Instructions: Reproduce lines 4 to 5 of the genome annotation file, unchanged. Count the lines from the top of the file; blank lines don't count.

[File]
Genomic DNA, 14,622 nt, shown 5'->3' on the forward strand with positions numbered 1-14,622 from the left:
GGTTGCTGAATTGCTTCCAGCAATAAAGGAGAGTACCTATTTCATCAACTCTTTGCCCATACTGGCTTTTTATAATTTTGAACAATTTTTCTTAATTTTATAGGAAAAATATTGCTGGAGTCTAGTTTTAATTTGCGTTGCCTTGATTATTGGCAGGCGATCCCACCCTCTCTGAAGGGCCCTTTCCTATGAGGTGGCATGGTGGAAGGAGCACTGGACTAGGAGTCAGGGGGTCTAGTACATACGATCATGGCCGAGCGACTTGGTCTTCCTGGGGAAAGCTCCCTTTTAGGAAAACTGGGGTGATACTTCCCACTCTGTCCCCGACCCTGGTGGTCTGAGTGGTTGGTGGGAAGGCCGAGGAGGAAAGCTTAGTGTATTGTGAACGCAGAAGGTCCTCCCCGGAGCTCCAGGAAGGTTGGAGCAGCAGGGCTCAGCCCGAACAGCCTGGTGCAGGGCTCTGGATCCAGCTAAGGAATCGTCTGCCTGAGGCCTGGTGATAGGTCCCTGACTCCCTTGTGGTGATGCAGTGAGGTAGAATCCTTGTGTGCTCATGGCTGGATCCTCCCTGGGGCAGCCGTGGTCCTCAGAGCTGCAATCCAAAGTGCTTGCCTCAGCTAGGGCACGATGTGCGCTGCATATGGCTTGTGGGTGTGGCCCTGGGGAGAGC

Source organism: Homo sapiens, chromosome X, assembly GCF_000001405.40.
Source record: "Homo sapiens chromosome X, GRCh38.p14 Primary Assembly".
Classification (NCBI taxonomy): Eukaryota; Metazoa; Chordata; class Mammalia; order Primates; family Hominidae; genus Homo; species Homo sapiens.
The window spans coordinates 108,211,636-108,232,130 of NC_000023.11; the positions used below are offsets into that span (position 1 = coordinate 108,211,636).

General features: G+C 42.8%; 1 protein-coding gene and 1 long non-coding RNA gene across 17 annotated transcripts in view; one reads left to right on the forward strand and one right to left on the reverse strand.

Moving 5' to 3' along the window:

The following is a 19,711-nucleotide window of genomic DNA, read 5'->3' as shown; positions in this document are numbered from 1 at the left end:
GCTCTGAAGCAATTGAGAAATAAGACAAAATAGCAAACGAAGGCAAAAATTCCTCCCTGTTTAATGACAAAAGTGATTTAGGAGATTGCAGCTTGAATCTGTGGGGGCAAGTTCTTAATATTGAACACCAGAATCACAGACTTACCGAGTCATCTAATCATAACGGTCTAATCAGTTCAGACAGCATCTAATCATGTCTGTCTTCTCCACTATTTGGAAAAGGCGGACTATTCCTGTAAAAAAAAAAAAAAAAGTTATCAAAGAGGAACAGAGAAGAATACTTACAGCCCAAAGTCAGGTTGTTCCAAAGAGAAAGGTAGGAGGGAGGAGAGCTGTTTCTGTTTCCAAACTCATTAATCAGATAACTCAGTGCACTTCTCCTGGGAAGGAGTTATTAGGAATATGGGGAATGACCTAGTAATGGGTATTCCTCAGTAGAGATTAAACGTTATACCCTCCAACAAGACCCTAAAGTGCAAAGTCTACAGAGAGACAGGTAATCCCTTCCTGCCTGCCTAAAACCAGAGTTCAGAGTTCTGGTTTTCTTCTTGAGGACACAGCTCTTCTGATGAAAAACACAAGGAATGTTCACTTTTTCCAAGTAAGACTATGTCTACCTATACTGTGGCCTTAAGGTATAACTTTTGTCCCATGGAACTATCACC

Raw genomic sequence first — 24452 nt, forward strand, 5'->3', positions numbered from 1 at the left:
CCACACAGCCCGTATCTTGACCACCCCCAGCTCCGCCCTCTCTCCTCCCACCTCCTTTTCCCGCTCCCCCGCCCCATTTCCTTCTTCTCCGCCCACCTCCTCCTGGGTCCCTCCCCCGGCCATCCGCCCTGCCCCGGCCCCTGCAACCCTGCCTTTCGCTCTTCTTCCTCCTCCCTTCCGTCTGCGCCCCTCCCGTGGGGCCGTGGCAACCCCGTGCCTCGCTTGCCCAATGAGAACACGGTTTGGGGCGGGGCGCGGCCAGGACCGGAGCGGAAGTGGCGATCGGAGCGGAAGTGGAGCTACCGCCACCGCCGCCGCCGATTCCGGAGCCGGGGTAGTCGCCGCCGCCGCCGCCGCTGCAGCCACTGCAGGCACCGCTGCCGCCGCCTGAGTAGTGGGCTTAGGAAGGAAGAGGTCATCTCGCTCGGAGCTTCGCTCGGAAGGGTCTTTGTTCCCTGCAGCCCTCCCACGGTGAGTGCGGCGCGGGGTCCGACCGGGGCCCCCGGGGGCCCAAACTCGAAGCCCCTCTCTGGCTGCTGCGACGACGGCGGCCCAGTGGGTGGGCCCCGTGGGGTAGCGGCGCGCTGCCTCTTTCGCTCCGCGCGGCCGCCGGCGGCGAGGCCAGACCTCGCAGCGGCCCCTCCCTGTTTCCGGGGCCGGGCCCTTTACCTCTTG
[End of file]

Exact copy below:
Source record: "Homo sapiens chromosome X, GRCh38.p14 Primary Assembly".
Classification (NCBI taxonomy): Eukaryota; Metazoa; Chordata; class Mammalia; order Primates; family Hominidae; genus Homo; species Homo sapiens.